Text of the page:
Somehow we’ve managed to make summer planning hard and draining. We seem to oscillate between having so many aspirations that we lose interest in doing any of them to equally dreading a blank slate.
When I’m at my worst, I am impatient, judgmental of our privilege and frustrated that we cannot just “figure it out!” even though I know that the best results don’t come from insistence or trying to control what happens.
“Sometimes structure steals true joy”, writes Joanna Gaines in this summer’s Magnolia.
With this in mind, I’ve been nudging us to come up with a loose vision, or guiding words, or principles for the summer+ whilst also seeming to forget how I’d help others do the same.
And then today, a breakthrough in a text from Peter.
We hadn’t talked in 17+ years. Then we put our heads in nearby boxes at the wax museum. It was a weird and unexpected delight.
Andrea and I had been very close friends during grad school and beyond. We’d had what seemed like a sudden end around 2005/6. A coffee together last week–we were nudged by a common friend–shed light on what had happened. She’d needed help back then, and I had not heeded the call :(. I’d made up a different story about what had become of us. It felt good for me to get more curious, to take responsibility and make amends.
We covered a lot of ground quickly. Professional paths. Parenting. Both having blended families with complicated kids. We fondly recalled our Orbit Room days and making up bar challenges. She reminded me that, for a time, I was considering applying to med school (I remember this) or going to work in Yemen (what???).
Turns out she’s become an accomplished improv performer and teacher outside her academic career. She thanked me for convincing her to take a course together at Second City during our late 90s Toronto days. She says that improv’s #1 rule of saying “yes/and” changed the course of her life. Same. As a life philosophy, there really is nothing better.
Peter started improv right before we met. He says it opened him up and gave him the confidence to meet me. He’s the reason I am back playing at improv now. And he’s the sole reason I am saying yes to performing in front of an audience. We’ve even tossed around the idea of teaching kids.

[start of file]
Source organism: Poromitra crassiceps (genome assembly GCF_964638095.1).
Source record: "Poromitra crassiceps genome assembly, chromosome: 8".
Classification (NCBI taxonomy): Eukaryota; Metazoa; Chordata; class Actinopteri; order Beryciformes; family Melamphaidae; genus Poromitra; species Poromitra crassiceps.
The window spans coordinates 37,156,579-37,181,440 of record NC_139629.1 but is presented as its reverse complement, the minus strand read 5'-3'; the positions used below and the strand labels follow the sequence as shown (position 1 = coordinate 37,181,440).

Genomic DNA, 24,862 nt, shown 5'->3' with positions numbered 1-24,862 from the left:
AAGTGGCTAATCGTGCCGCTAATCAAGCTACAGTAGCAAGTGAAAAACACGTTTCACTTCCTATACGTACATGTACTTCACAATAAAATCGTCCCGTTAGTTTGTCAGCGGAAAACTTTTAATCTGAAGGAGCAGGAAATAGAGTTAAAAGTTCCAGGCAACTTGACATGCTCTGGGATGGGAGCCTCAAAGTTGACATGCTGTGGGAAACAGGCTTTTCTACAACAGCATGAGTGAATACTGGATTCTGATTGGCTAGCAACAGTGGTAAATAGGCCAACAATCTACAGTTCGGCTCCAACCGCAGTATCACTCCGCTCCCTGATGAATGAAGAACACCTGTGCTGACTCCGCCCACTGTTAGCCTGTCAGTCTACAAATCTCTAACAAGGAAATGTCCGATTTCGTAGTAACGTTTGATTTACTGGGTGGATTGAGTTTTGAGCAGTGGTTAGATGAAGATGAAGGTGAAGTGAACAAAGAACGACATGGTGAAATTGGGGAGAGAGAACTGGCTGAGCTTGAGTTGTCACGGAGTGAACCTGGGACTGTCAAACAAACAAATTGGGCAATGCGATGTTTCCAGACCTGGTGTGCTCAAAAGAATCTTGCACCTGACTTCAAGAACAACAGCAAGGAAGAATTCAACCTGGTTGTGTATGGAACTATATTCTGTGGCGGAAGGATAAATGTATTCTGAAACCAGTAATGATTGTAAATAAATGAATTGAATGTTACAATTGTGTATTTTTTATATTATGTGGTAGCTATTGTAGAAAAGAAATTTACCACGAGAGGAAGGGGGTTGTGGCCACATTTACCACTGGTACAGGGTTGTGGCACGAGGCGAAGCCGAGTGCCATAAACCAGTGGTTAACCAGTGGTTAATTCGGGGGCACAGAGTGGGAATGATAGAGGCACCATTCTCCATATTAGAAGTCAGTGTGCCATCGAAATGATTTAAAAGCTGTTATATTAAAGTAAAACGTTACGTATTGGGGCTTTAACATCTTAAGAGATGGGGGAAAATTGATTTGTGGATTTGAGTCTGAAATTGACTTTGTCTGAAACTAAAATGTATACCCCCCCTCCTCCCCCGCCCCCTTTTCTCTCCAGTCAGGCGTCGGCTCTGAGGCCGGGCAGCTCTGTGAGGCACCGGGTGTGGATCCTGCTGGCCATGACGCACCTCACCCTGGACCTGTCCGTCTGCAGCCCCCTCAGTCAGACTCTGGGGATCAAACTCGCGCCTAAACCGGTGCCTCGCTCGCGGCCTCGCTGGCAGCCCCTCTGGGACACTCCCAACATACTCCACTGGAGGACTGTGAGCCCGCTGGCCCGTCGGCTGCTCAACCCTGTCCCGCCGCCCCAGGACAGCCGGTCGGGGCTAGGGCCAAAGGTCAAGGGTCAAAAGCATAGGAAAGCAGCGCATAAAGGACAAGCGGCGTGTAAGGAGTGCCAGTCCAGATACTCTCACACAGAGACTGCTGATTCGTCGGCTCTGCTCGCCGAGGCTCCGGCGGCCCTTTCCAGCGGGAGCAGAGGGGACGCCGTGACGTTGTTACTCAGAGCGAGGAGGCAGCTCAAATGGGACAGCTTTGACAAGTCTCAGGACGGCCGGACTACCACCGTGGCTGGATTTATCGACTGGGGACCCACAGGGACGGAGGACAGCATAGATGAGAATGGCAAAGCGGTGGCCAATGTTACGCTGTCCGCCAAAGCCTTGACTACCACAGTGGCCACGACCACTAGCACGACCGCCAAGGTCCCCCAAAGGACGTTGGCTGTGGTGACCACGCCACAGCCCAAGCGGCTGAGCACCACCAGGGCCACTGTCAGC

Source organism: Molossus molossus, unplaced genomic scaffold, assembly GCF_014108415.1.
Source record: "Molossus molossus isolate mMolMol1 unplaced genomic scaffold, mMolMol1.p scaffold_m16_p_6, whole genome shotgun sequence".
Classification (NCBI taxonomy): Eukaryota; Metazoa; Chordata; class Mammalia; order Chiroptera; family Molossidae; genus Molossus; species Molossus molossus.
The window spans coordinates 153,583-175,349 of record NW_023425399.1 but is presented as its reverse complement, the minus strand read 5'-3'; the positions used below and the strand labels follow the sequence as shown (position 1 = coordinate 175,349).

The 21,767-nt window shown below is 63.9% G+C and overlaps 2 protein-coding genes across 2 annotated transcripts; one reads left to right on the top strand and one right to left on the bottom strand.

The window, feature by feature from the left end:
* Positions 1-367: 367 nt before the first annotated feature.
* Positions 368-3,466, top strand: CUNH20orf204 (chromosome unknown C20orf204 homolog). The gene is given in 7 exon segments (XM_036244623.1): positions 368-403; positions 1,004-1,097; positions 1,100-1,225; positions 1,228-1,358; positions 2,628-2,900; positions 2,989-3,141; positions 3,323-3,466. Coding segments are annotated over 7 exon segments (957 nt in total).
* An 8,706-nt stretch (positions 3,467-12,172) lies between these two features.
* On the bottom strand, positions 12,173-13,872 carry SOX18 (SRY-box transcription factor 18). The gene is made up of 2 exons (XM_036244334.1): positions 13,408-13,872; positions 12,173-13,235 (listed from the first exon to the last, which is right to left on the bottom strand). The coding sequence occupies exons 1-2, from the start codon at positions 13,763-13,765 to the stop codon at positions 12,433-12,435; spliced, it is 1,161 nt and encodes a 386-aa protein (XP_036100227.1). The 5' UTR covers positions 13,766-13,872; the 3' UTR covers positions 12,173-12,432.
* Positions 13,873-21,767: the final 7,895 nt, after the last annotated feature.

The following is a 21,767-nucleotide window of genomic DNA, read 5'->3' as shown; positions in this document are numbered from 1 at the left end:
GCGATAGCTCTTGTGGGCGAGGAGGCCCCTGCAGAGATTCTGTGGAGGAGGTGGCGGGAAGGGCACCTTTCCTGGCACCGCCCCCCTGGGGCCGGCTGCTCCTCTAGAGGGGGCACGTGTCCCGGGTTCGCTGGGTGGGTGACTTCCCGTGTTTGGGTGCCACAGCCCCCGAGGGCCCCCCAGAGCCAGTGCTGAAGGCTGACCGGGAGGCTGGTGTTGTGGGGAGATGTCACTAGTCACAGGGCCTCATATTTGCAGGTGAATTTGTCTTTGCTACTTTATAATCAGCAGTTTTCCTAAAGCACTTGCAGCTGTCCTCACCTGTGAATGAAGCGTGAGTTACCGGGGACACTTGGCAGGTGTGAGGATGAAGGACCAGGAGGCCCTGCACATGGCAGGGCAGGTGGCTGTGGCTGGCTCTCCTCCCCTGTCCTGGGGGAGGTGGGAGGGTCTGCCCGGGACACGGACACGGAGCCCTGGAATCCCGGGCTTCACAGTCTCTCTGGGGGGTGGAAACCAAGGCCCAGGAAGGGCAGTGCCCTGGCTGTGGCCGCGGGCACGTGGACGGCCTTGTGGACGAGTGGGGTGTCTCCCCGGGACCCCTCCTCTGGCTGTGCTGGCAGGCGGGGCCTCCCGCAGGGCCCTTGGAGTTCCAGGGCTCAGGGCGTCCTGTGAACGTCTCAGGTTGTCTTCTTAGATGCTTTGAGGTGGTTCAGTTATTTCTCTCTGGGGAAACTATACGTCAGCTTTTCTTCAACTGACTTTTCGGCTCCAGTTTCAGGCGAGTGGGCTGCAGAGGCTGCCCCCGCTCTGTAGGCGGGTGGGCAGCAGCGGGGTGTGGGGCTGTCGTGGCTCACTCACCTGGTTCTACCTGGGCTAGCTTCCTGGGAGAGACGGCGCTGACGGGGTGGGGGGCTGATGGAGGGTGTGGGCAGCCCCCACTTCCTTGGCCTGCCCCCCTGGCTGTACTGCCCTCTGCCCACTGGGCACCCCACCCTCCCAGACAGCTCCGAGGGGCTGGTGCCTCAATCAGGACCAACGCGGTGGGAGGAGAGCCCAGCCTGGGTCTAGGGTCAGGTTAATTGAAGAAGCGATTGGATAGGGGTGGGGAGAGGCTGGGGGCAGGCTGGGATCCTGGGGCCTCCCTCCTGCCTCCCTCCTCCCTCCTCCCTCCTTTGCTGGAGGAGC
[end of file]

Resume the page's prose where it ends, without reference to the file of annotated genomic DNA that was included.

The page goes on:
So while all these overlapping stories probably only make sense to me, I’ll end with a thank you to Andrea. Our short time together last week showed me that I am the only one standing in my way to doing audacious things. Piecing together a more rounded and forgiving version of my past, helps me move more freely into a future I want.
First step: Give it my all in front of more live audiences. What have I got to lose?
Next step: Co-teach improv to some kids. Who knew we were allowed to decide things like this?!
Frost said a poem begins with a lump in the throat, a sense of wrong, a homesickness, a lovesickness.
Words held back, feelings not felt, stories misunderstood, assumptions not tested, details forgotten or suppressed, joys “undeserved”, shames buried or carried too long, excitements so bold they need protecting, dreams so fragile they can dissolve before they’re spoken. These are the beginnings of my unwritten “poems”.
From Diary of a Tuscan Bookshop: A Memoir by Alba Donati:
“Ideas don’t just spring out of nothing—they smolder, ferment, crowd our mind while we sleep. Ideas walk on their own two legs, follow their own parallel path in a part of us we have absolutely no idea existed, until one day they come knocking: Here we are, they say, now listen carefully!
The idea for the bookshop must have been lying in wait, ensconced in the folds of that dark and joyous country we call childhood…”
I feel this in me now. A smoldering and fermenting. I can feel the tendrils of what IT is but not the details. Though I feel strongly that it will be done jointly with Peter. That it will be far more creative than I’ve allowed myself to be so far. And that it will be done by my hands, my heart and my mind. I also sense that it will take me places I haven’t gone before, expansively. Perhaps geographically.
Ten days into her memoire, Alba Donati opens a box of tarot cards called The Literary Witches Oracle. She draws Anaïs Nin, “the subconscious”, Emily Brontë, “fantasy”, and Jamaica Kincaid, “history”. From these, she gives herself a prophecy: we have to revisit our broken dreams, let our creativity run free, and realize our desires here and now, at this point in history.
I’d love to see what I’d draw. For now, I’ll borrow hers. And while I don’t hear a clear knock at the door, I hear two legs approaching. I am listening very carefully.
There was a beautifully wrapped gift for me on our bed the other night—the book Everything Beautiful with a beautiful short note. I just started it and this page stood out:
I keep talking about how to fit it all in.
And paint colours (my version of fitted cabinets because I already spent a season on cabinets).
And garden plants.
All the while, I know that I am not focusing on the things that truly matter. Somehow though, this talk of schedules and colours helps me follow beauty and connection. My beauty. The beauty in others. And how I’m connected. It helps me root myself like a strong grass.